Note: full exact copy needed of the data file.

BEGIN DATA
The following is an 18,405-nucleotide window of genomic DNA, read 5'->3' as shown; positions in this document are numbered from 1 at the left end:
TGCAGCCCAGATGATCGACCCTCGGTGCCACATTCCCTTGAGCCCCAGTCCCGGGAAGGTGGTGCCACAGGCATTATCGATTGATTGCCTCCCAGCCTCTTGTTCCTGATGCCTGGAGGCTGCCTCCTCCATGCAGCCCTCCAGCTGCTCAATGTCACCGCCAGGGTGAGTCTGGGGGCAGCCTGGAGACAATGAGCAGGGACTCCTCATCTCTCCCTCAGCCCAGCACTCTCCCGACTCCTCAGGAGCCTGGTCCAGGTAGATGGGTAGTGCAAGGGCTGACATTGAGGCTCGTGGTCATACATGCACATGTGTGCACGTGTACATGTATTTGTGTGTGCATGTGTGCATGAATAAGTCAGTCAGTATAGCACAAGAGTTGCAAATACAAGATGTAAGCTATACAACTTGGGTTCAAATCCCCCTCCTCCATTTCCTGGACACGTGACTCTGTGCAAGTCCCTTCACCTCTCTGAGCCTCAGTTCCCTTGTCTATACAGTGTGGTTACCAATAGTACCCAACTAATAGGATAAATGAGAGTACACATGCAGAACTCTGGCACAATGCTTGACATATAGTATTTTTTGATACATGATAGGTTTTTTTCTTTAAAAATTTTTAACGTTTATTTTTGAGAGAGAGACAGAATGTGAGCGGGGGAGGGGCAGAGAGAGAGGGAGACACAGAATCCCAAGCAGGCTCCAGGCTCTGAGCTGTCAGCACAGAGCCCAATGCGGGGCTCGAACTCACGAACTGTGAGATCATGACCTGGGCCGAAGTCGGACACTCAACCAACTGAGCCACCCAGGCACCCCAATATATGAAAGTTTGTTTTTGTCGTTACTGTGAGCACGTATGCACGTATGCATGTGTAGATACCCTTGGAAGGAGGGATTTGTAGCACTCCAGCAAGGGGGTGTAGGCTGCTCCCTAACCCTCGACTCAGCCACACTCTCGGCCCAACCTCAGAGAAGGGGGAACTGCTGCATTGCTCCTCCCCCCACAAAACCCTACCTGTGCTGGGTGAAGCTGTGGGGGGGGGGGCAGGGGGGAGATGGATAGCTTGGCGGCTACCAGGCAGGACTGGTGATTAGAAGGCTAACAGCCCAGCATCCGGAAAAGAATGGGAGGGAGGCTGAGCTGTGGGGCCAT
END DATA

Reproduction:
The following is an 18,405-nucleotide window of genomic DNA, read 5'->3' as shown; positions in this document are numbered from 1 at the left end:
TGCAGCCCAGATGATCGACCCTCGGTGCCACATTCCCTTGAGCCCCAGTCCCGGGAAGGTGGTGCCACAGGCATTATCGATTGATTGCCTCCCAGCCTCTTGTTCCTGATGCCTGGAGGCTGCCTCCTCCATGCAGCCCTCCAGCTGCTCAATGTCACCGCCAGGGTGAGTCTGGGGGCAGCCTGGAGACAATGAGCAGGGACTCCTCATCTCTCCCTCAGCCCAGCACTCTCCCGACTCCTCAGGAGCCTGGTCCAGGTAGATGGGTAGTGCAAGGGCTGACATTGAGGCTCGTGGTCATACATGCACATGTGTGCACGTGTACATGTATTTGTGTGTGCATGTGTGCATGAATAAGTCAGTCAGTATAGCACAAGAGTTGCAAATACAAGATGTAAGCTATACAACTTGGGTTCAAATCCCCCTCCTCCATTTCCTGGACACGTGACTCTGTGCAAGTCCCTTCACCTCTCTGAGCCTCAGTTCCCTTGTCTATACAGTGTGGTTACCAATAGTACCCAACTAATAGGATAAATGAGAGTACACATGCAGAACTCTGGCACAATGCTTGACATATAGTATTTTTTGATACATGATAGGTTTTTTTCTTTAAAAATTTTTAACGTTTATTTTTGAGAGAGAGACAGAATGTGAGCGGGGGAGGGGCAGAGAGAGAGGGAGACACAGAATCCCAAGCAGGCTCCAGGCTCTGAGCTGTCAGCACAGAGCCCAATGCGGGGCTCGAACTCACGAACTGTGAGATCATGACCTGGGCCGAAGTCGGACACTCAACCAACTGAGCCACCCAGGCACCCCAATATATGAAAGTTTGTTTTTGTCGTTACTGTGAGCACGTATGCACGTATGCATGTGTAGATACCCTTGGAAGGAGGGATTTGTAGCACTCCAGCAAGGGGGTGTAGGCTGCTCCCTAACCCTCGACTCAGCCACACTCTCGGCCCAACCTCAGAGAAGGGGGAACTGCTGCATTGCTCCTCCCCCCACAAAACCCTACCTGTGCTGGGTGAAGCTGTGGGGGGGGGGGCAGGGGGGAGATGGATAGCTTGGCGGCTACCAGGCAGGACTGGTGATTAGAAGGCTAACAGCCCAGCATCCGGAAAAGAATGGGAGGGAGGCTGAGCTGTGGGGCCAT